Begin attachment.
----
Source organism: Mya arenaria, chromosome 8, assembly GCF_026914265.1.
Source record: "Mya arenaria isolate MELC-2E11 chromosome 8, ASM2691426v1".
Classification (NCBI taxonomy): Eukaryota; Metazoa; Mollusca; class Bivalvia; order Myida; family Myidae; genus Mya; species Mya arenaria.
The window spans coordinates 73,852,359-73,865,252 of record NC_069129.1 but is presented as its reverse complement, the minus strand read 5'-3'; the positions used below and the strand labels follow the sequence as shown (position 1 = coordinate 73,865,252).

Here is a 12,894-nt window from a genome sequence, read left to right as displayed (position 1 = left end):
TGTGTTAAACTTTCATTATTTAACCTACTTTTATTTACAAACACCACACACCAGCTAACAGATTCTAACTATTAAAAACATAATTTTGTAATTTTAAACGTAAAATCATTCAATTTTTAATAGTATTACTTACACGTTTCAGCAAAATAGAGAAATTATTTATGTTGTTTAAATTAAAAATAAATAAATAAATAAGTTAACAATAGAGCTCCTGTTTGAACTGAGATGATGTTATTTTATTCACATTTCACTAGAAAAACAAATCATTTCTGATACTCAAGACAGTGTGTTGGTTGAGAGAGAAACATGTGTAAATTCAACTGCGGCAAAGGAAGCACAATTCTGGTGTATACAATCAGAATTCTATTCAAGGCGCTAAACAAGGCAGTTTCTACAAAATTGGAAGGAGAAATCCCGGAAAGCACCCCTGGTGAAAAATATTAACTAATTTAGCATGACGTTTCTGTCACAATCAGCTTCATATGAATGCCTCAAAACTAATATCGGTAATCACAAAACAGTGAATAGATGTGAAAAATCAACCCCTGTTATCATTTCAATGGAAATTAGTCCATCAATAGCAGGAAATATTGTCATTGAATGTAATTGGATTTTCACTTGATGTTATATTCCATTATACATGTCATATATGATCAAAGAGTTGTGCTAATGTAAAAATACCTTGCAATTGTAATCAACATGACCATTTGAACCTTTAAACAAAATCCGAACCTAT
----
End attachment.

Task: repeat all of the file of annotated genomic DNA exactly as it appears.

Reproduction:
Source organism: Mya arenaria, chromosome 8, assembly GCF_026914265.1.
Source record: "Mya arenaria isolate MELC-2E11 chromosome 8, ASM2691426v1".
Classification (NCBI taxonomy): Eukaryota; Metazoa; Mollusca; class Bivalvia; order Myida; family Myidae; genus Mya; species Mya arenaria.
The window spans coordinates 73,852,359-73,865,252 of record NC_069129.1 but is presented as its reverse complement, the minus strand read 5'-3'; the positions used below and the strand labels follow the sequence as shown (position 1 = coordinate 73,865,252).

Here is a 12,894-nt window from a genome sequence, read left to right as displayed (position 1 = left end):
TGTGTTAAACTTTCATTATTTAACCTACTTTTATTTACAAACACCACACACCAGCTAACAGATTCTAACTATTAAAAACATAATTTTGTAATTTTAAACGTAAAATCATTCAATTTTTAATAGTATTACTTACACGTTTCAGCAAAATAGAGAAATTATTTATGTTGTTTAAATTAAAAATAAATAAATAAATAAGTTAACAATAGAGCTCCTGTTTGAACTGAGATGATGTTATTTTATTCACATTTCACTAGAAAAACAAATCATTTCTGATACTCAAGACAGTGTGTTGGTTGAGAGAGAAACATGTGTAAATTCAACTGCGGCAAAGGAAGCACAATTCTGGTGTATACAATCAGAATTCTATTCAAGGCGCTAAACAAGGCAGTTTCTACAAAATTGGAAGGAGAAATCCCGGAAAGCACCCCTGGTGAAAAATATTAACTAATTTAGCATGACGTTTCTGTCACAATCAGCTTCATATGAATGCCTCAAAACTAATATCGGTAATCACAAAACAGTGAATAGATGTGAAAAATCAACCCCTGTTATCATTTCAATGGAAATTAGTCCATCAATAGCAGGAAATATTGTCATTGAATGTAATTGGATTTTCACTTGATGTTATATTCCATTATACATGTCATATATGATCAAAGAGTTGTGCTAATGTAAAAATACCTTGCAATTGTAATCAACATGACCATTTGAACCTTTAAACAAAATCCGAACCTAT